Sharks and Rays Fly into New Bedford Ocean Explorium

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Only two years after it opened full-time to the public, New Bedford’s Ocean Explorium is expanding—and its newest marine animal residents are about to make a resounding splash.

Some 20 stingrays and sharks arrived from Florida on June 21st—not by sea, but by air.  The animals have made their new home in a large, custom-built touch tank (Read NBG’s article, by Mike McCarthy, on the Explorium and its new touch tank). “We expect this will be our most exciting and popular live exhibit yet,” says shark expert and Ocean Explorium director Mark Smith. “Visitors to the Explorium will be able to see these extraordinary animals up close, and they’ll be able to touch them, to reach out and stroke them. This will be a rare and wonderful hands-on experience for children and adults alike.”

Rays and Sharks Travel First-Class

A white spotted bamboo shark, one of the new residents at the Explorium.

The rays and sharks came to New Bedford packed in specially constructed boxes equipped with sufficient salt water and oxygen for their long plane journey from Florida. The animals were supplied by Dynasty Marine, a specialist collector known the world over for their quality, knowledge and sustainable practices.

Before they reached the Explorium, Mr. Smith had this to say: “These animals are extremely delicate and transporting them requires carefully controlled water quality. Temperature, oxygen and pH levels must be maintained throughout their journey to the Ocean Explorium. Our role as caretakers of these beautiful animals is to ensure they are as healthy as possible, so they will be traveling first class all the way!”

Several different species of rays and sharks will be the stars of the new touch tank at the Explorium, including Cownose Rays, Atlantic Stingrays and White Spotted Bamboo Sharks. Explorium curator Warren Gibbons says they are gentle species, which will not pose a risk to visitors.

Gentle by Nature

“Despite their reputation, most rays and sharks are actually quite small and docile, and we have chosen species which are gentle by nature and comfortable with being touched,” says Mr. Gibbons.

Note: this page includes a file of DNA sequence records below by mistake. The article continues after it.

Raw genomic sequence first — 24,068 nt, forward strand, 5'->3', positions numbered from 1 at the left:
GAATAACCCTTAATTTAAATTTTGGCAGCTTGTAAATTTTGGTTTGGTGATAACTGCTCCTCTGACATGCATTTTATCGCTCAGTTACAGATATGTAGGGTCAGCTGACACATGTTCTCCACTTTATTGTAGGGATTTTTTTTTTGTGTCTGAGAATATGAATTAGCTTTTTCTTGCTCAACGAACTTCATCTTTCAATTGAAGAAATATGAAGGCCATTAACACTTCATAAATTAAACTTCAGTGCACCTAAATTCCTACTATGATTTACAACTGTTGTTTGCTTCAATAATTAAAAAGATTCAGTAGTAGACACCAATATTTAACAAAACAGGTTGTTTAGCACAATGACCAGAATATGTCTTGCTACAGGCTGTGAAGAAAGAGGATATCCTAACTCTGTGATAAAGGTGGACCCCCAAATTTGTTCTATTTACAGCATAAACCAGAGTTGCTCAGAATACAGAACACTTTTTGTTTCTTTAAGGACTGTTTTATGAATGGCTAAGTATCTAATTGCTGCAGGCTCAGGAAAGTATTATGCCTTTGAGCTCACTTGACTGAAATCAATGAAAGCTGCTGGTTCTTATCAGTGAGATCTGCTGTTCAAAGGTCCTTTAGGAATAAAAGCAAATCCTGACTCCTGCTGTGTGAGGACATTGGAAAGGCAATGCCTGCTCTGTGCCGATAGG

Another addition to the Explorium: The cownose ray.

“Cownose rays, for example, are very social and engaging animals in a touch tank like this.  They’re related to eagle and manta rays and have the same familiar winged shape as the large rays. It’s mesmerizing to watch them glide through the water. All the rays have had their barbs painlessly clipped so they can be touched safely by our visitors.”

Sharks and rays’ life support system on display

Mr. Gibbons has been working for months with a team of Ocean Explorium staff and other volunteers to install the ray and shark tank, which is 18 feet long and holds 3,000 gallons of water. He’s also been building the tank’s complex water filtration system—a life support system for the rays and sharks—which will be an integral part of the new exhibit.

“Our mission at the Ocean Explorium is education, and we believe it’s important for people to understand that these animals live in a delicately balanced ecosystem, which we need to respect and preserve,” he says. ” It’s an enormous challenge for us to try to replicate that environment here in the Explorium so the animals remain healthy. We’re very excited about showing people how we can do that.”

The new touch tank and life support systems are already up and running and the animals moved into the new tank immediately after arriving at the Ocean Explorium. An official opening for the tank is scheduled for July 1.

The Ocean Explorium is located at 174 Union Street in downtown New Bedford (corner of Union and Purchase Streets) and offers disabled access through the rear entrance. Call 508.994.5400 or visit the website for more information.

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